GringoRider Adventurer

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    People will tie fighting cocks to keep them separated. Till it's showtime.
  18. Champe

    Champe Long timer

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    Last night I stayed at Hospedeja la Enea in the town of La Enea, a little West of the big city of Manizales. I had tried to ride as far as possible up Mt. Ruiz but the clouds were covering the higher parts of the mountain. Sometimes those clouds are just fog, but in this case it was raining.

    I turned around, found a place to stay, and got my skid plate fixed instead. Internet, as well as phone reception, was poor there. So this morning I checked the cloud situation, and they were lower than the previous day. So Mt. Ruiz is eluding me again. I can still go back, but for now it was time to move on.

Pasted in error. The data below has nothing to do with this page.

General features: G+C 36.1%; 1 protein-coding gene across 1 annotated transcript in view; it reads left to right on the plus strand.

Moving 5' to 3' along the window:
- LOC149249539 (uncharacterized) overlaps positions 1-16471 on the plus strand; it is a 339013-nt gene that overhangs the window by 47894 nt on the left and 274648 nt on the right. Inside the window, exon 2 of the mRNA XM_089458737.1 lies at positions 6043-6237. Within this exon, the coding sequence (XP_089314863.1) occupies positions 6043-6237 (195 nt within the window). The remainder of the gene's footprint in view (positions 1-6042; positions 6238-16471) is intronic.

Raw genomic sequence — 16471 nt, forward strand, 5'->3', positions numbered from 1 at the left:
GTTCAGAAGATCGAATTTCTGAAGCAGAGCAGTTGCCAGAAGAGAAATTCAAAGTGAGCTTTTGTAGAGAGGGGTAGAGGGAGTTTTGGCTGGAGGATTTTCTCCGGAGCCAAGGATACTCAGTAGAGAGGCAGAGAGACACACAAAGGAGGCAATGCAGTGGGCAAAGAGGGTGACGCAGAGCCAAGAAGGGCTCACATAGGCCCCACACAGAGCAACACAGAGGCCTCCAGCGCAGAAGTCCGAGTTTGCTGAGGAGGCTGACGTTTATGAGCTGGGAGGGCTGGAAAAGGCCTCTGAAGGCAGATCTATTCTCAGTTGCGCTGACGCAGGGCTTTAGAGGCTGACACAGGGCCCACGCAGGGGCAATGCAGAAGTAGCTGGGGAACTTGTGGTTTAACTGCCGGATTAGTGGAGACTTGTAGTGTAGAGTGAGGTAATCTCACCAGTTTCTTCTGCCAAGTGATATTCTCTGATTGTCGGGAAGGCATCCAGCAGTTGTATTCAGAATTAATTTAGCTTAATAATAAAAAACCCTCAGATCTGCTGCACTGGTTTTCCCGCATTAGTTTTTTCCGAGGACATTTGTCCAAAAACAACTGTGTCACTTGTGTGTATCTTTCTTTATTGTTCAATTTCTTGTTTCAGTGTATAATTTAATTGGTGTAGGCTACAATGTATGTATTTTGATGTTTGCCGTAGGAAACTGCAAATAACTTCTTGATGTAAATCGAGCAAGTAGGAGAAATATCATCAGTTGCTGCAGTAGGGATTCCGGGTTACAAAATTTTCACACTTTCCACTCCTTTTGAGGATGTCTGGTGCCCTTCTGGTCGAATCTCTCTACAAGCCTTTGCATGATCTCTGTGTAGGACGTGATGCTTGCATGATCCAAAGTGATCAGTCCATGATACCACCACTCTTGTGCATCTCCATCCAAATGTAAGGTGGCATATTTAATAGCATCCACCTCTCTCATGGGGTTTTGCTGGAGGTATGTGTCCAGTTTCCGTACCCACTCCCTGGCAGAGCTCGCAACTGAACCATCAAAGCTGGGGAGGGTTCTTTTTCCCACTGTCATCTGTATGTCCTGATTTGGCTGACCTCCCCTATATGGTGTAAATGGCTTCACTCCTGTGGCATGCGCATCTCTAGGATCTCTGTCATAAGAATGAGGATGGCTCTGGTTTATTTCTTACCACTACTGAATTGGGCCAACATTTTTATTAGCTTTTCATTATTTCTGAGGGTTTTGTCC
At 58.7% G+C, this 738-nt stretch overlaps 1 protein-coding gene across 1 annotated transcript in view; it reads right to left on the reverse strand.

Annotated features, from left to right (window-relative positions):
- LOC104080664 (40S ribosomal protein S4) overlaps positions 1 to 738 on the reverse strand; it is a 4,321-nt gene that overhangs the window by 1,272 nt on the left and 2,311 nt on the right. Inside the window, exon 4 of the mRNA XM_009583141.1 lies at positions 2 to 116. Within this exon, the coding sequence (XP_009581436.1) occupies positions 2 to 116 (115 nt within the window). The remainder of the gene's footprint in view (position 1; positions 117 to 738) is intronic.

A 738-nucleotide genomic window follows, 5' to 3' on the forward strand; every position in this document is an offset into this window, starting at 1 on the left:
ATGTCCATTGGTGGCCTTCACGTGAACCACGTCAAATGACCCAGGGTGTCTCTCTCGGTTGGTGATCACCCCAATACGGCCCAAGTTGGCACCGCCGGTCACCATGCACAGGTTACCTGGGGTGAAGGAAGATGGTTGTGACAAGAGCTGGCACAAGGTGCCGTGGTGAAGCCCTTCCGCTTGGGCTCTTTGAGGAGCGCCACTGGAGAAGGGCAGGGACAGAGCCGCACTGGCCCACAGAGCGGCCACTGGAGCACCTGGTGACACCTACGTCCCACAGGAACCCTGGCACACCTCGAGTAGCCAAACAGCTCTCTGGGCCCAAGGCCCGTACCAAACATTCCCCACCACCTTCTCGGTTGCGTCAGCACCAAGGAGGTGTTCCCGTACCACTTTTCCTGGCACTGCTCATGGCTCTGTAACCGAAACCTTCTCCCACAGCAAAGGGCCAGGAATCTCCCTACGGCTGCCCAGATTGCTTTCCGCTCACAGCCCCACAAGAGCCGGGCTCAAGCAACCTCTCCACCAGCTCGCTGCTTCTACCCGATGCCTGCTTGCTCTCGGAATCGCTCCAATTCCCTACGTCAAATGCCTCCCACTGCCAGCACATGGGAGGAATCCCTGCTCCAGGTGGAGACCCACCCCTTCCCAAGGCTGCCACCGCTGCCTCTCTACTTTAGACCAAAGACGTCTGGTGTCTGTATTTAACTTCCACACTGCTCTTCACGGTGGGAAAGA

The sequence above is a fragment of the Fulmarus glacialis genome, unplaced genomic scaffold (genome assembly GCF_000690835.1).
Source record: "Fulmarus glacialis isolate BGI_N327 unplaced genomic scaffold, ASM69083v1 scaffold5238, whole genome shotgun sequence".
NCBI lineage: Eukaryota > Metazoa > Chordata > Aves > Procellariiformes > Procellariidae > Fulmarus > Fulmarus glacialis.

The next stop is Salento, the heart of the coffee region, where I am now. This is a good place to use as a base to explore this area. The Viajero Hostel is where I stayed 6 months ago and I like them because the internet is good and they have hot water showers.

    Now is a good time to catch up on photos.

    Leaving San Gil early in the morning, I rode the half hour to Barichara, the town that is well known for its authentic colonial architecture. It was nice but a short visit was enough. The town is built on the side of a hill, with the highest point being a scenic overlook. It was here that I had a good look to see where the rattle on my bike was coming from.
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    The view was across a valley with river at the bottom. Nice, but you see that a lot cruising cross country. There was nobody else there and the area is not developed beyond a dirt parking lot.